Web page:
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Aquaculture Environment Interactions

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AEI 2:193-213 (2012)  -  DOI:

An ecosystem-based approach and management framework for the integrated evaluation of bivalve aquaculture impacts

Peter J. Cranford1,*, Pauline Kamermans2, Gesche Krause3, Joseph Mazurié4, Bela H. Buck5, Per Dolmer6, David Fraser7, Kris Van Nieuwenhove8, Francis X. O’Beirn9, Adoración Sanchez-Mata10, Gudrun G. Thorarinsdóttir11, Øivind Strand12 

1Dept. of Fisheries and Oceans, Bedford Institute of Oceanography, PO Box 1006, Dartmouth, Nova Scotia B2Y 4A2, Canada
2Wageningen Institute for Marine Resources and Ecosystem Studies, PO Box 77, 4400 AB Yerseke, The Netherlands
3Center for Tropical Marine Ecology, Fahrenheitstr. 6, 28359 Bremen, Germany
4IFREMER, LER/MPL, BP 86, 56470 La Trinité/mer, France
5Alfred Wegener Institute for Polar and Marine Research, Am Handelshafen 12, 27570 Bremerhaven, Germany
6Technical University of Denmark, National Institute of Aquatic Resources, Kavalergårdden 6, 920 Charlottenlund, Denmark
7Fisheries Research Services, Marine Laboratory, PO Box 101, 375 Victoria Road, Aberdeen AB11 9DB, UK
8Institute for Agricultural and Fisheries Research − Fisheries, Ankerstraat 1, 8400 Oostende, Belgium
9Marine Institute, Rinville, Oranmore, Galway, Ireland
10Marine Resources Research Department, Marine Research Center, Xunta de Galicia, Aptdo. 13, Vilanova de Arousa 36620, Spain
11Marine Research Institute, Skulagata 4, PO Box 1390, 121 Reykjavik, Iceland
12Institute of Marine Research, Nordnesgt. 50, Boks 1870 Nordnes, 5817 Bergen, Norway

ABSTRACT: An ecosystem-based approach to bivalve aquaculture management is a strategy for the integration of aquaculture within the wider ecosystem, including human aspects, in such a way that it promotes sustainable development, equity, and resilience of ecosystems. Given the linkage between social and ecological systems, marine regulators require an ecosystem-based decision framework that structures and integrates the relationships between these systems and facilitates communication of aquaculture–environment interactions and policy-related developments and decisions. The Drivers-Pressures-State Change-Impact-Response (DPSIR) management framework incorporates the connectivity between human and ecological issues and would permit available performance indicators to be identified and organized in a manner that facilitates different regulatory needs. Suitable performance indicators and modeling approaches, which are used to assess DPSIR framework components, are reviewed with a focus on the key environmental issues associated with bivalve farming. Indicator selection criteria are provided to facilitate constraining the number of indicators within the management framework. It is recommended that an ecosystem-based approach for bivalve aquaculture be based on a tiered indicator monitoring system that is structured on the principle that increased environmental risk requires increased monitoring effort. More than 1 threshold for each indicator would permit implementation of predetermined impact prevention and mitigation measures prior to reaching an unacceptable ecological state. We provide an example of a tiered monitoring program that would communicate knowledge to decision-makers on ecosystem State Change and Impact components of the DPSIR framework.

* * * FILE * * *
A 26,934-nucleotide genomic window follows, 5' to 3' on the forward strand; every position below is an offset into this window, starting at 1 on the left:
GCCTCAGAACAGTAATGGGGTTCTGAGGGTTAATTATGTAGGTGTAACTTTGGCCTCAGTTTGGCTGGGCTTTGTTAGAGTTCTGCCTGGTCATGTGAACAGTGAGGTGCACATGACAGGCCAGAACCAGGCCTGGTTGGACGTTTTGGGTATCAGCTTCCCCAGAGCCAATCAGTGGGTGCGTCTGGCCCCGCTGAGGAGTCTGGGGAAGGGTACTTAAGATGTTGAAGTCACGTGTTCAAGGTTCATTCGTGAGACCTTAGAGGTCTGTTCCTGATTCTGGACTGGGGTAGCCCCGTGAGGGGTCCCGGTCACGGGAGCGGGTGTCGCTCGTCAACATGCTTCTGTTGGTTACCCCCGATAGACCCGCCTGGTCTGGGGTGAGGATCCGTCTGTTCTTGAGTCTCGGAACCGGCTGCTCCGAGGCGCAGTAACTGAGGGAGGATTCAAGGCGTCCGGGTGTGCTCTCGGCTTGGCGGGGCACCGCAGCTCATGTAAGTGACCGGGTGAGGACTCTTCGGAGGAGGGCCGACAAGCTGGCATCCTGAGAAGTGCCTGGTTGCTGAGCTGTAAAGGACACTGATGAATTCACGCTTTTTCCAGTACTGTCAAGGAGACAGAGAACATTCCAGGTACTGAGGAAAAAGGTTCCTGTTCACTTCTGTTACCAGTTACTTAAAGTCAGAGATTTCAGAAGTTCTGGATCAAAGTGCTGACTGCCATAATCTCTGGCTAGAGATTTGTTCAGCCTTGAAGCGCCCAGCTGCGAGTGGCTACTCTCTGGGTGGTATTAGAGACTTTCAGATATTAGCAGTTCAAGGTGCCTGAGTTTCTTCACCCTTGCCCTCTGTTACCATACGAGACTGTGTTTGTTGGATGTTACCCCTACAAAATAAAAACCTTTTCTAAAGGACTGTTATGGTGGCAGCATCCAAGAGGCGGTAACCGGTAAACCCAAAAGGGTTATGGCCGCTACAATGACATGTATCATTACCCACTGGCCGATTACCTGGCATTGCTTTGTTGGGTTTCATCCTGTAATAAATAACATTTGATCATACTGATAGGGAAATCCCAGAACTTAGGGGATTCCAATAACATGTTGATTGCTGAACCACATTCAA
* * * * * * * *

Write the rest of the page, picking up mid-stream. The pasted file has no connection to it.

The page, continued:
KEY WORDS: Bivalve aquaculture management · Ecosystem-based approach · DPSIR framework · Indicators · Thresholds · Benthic effects · Pelagic effects · Social-ecological systems

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Cite this article as: Cranford PJ, Kamermans P, Krause G, Mazurié J and others (2012) An ecosystem-based approach and management framework for the integrated evaluation of bivalve aquaculture impacts. Aquacult Environ Interact 2:193-213.

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